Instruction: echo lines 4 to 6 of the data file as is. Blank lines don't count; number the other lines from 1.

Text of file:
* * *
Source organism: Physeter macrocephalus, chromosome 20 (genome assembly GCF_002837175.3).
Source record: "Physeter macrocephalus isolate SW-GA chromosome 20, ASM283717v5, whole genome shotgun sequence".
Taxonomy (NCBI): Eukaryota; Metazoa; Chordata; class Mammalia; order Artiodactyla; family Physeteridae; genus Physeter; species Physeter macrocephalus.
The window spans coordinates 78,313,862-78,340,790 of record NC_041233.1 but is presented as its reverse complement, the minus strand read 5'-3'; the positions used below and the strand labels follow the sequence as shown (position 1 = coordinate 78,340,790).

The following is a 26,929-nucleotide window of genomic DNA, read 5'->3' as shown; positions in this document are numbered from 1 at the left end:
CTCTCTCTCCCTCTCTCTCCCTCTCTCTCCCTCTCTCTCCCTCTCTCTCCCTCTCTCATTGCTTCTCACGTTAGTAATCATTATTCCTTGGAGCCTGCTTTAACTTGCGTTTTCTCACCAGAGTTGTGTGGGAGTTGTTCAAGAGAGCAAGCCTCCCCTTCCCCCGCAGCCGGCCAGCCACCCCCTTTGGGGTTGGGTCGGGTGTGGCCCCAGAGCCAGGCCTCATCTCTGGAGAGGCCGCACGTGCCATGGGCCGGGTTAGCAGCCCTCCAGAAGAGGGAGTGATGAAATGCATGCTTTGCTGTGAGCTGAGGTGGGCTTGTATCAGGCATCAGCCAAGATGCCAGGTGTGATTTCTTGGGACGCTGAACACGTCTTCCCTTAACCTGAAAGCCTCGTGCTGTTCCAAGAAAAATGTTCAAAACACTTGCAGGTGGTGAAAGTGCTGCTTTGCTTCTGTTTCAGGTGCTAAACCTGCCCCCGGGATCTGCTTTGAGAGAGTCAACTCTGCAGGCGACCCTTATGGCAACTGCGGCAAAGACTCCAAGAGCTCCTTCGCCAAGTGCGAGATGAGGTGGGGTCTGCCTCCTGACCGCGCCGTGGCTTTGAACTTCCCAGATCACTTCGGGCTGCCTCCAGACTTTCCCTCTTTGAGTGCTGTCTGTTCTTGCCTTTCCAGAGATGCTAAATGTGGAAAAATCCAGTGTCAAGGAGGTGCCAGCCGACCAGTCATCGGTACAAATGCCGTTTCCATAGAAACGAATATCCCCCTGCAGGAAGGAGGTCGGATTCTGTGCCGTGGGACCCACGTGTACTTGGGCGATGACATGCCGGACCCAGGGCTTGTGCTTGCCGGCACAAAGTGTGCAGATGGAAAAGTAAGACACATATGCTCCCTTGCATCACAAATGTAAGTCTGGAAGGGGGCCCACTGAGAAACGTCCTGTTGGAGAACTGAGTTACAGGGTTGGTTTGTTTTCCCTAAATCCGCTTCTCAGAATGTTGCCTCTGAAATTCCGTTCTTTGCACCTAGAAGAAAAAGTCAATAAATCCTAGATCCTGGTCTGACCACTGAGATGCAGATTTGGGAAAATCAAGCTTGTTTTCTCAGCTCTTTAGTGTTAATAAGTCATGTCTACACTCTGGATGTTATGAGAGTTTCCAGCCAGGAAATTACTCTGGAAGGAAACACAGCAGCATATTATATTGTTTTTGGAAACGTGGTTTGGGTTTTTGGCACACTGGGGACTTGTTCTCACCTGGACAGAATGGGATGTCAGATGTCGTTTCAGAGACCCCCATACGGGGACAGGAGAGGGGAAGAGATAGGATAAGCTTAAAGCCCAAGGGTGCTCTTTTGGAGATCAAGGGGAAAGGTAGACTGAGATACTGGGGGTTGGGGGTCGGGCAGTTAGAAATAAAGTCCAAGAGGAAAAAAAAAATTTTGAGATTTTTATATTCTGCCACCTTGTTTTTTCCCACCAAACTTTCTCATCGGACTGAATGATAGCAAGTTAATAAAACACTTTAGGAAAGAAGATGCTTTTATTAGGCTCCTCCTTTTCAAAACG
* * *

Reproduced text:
The window spans coordinates 78,313,862-78,340,790 of record NC_041233.1 but is presented as its reverse complement, the minus strand read 5'-3'; the positions used below and the strand labels follow the sequence as shown (position 1 = coordinate 78,340,790).

The following is a 26,929-nucleotide window of genomic DNA, read 5'->3' as shown; positions in this document are numbered from 1 at the left end:
CTCTCTCTCCCTCTCTCTCCCTCTCTCTCCCTCTCTCTCCCTCTCTCTCCCTCTCTCATTGCTTCTCACGTTAGTAATCATTATTCCTTGGAGCCTGCTTTAACTTGCGTTTTCTCACCAGAGTTGTGTGGGAGTTGTTCAAGAGAGCAAGCCTCCCCTTCCCCCGCAGCCGGCCAGCCACCCCCTTTGGGGTTGGGTCGGGTGTGGCCCCAGAGCCAGGCCTCATCTCTGGAGAGGCCGCACGTGCCATGGGCCGGGTTAGCAGCCCTCCAGAAGAGGGAGTGATGAAATGCATGCTTTGCTGTGAGCTGAGGTGGGCTTGTATCAGGCATCAGCCAAGATGCCAGGTGTGATTTCTTGGGACGCTGAACACGTCTTCCCTTAACCTGAAAGCCTCGTGCTGTTCCAAGAAAAATGTTCAAAACACTTGCAGGTGGTGAAAGTGCTGCTTTGCTTCTGTTTCAGGTGCTAAACCTGCCCCCGGGATCTGCTTTGAGAGAGTCAACTCTGCAGGCGACCCTTATGGCAACTGCGGCAAAGACTCCAAGAGCTCCTTCGCCAAGTGCGAGATGAGGTGGGGTCTGCCTCCTGACCGCGCCGTGGCTTTGAACTTCCCAGATCACTTCGGGCTGCCTCCAGACTTTCCCTCTTTGAGTGCTGTCTGTTCTTGCCTTTCCAGAGATGCTAAATGTGGAAAAATCCAGTGTCAAGGAGGTGCCAGCCGACCAGTCATCGGTACAAATGCCGTTTCCATAGAAACGAATATCCCCCTGCAGGAAGGAGGTCGGATTCTGTGCCGTGGGACCCACGTGTACTTGGGCGATGACATGCCGGACCCAGGGCTTGTGCTTGCCGGCACAAAGTGTGCAGATGGAAAAGTAAGACACATATGCTCCCTTGCATCACAAATGTAAGTCTGGAAGGGGGCCCACTGAGAAACGTCCTGTTGGAGAACTGAGTTACAGGGTTGGTTTGTTTTCCCTAAATCCGCTTCTCAGAATGTTGCCTCTGAAATTCCGTTCTTTGCACCTAGAAGAAAAAGTCAATAAATCCTAGATCCTGGTCTGACCACTGAGATGCAGATTTGGGAAAATCAAGCTTGTTTTCTCAGCTCTTTAGTGTTAATAAGTCATGTCTACACTCTGGATGTTATGAGAGTTTCCAGCCAGGAAATTACTCTGGAAGGAAACACAGCAGCATATTATATTGTTTTTGGAAACGTGGTTTGGGTTTTTGGCACACTGGGGACTTGTTCTCACCTGGACAGAATGGGATGTCAGATGTCGTTTCAGAGACCCCCATACGGGGACAGGAGAGGGGAAGAGATAGGATAAGCTTAAAGCCCAAGGGTGCTCTTTTGGAGATCAAGGGGAAAGGTAGACTGAGATACTGGGGGTTGGGGGTCGGGCAGTTAGAAATAAAGTCCAAGAGGAAAAAAAAAATTTTGAGATTTTTATATTCTGCCACCTTGTTTTTTCCCACCAAACTTTCTCATCGGACTGAATGATAGCAAGTTAATAAAACACTTTAGGAAAGAAGATGCTTTTATTAGGCTCCTCCTTTTCAAAACG